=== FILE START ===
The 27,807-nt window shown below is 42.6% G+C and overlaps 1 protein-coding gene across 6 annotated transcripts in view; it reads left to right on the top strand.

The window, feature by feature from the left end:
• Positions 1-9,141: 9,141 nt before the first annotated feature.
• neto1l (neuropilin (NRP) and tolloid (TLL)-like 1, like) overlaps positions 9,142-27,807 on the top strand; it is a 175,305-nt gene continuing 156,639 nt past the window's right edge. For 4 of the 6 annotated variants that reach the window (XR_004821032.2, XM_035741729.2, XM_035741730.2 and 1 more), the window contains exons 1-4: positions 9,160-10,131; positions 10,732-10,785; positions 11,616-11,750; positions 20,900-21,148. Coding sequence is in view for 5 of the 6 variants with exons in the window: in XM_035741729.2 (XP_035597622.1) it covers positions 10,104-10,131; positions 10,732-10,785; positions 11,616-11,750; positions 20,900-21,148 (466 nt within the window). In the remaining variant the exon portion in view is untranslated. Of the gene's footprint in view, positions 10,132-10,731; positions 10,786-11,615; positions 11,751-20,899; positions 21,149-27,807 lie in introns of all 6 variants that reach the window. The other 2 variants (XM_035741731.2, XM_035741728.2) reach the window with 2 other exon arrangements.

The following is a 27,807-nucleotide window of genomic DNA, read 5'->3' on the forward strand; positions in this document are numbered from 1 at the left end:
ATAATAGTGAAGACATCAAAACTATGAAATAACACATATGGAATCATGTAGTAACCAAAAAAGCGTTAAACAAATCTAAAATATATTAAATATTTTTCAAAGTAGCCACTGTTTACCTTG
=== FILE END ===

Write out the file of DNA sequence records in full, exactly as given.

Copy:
The 27,807-nt window shown below is 42.6% G+C and overlaps 1 protein-coding gene across 6 annotated transcripts in view; it reads left to right on the top strand.

The window, feature by feature from the left end:
• Positions 1-9,141: 9,141 nt before the first annotated feature.
• neto1l (neuropilin (NRP) and tolloid (TLL)-like 1, like) overlaps positions 9,142-27,807 on the top strand; it is a 175,305-nt gene continuing 156,639 nt past the window's right edge. For 4 of the 6 annotated variants that reach the window (XR_004821032.2, XM_035741729.2, XM_035741730.2 and 1 more), the window contains exons 1-4: positions 9,160-10,131; positions 10,732-10,785; positions 11,616-11,750; positions 20,900-21,148. Coding sequence is in view for 5 of the 6 variants with exons in the window: in XM_035741729.2 (XP_035597622.1) it covers positions 10,104-10,131; positions 10,732-10,785; positions 11,616-11,750; positions 20,900-21,148 (466 nt within the window). In the remaining variant the exon portion in view is untranslated. Of the gene's footprint in view, positions 10,132-10,731; positions 10,786-11,615; positions 11,751-20,899; positions 21,149-27,807 lie in introns of all 6 variants that reach the window. The other 2 variants (XM_035741731.2, XM_035741728.2) reach the window with 2 other exon arrangements.

The following is a 27,807-nucleotide window of genomic DNA, read 5'->3' on the forward strand; positions in this document are numbered from 1 at the left end:
ATAATAGTGAAGACATCAAAACTATGAAATAACACATATGGAATCATGTAGTAACCAAAAAAGCGTTAAACAAATCTAAAATATATTAAATATTTTTCAAAGTAGCCACTGTTTACCTTG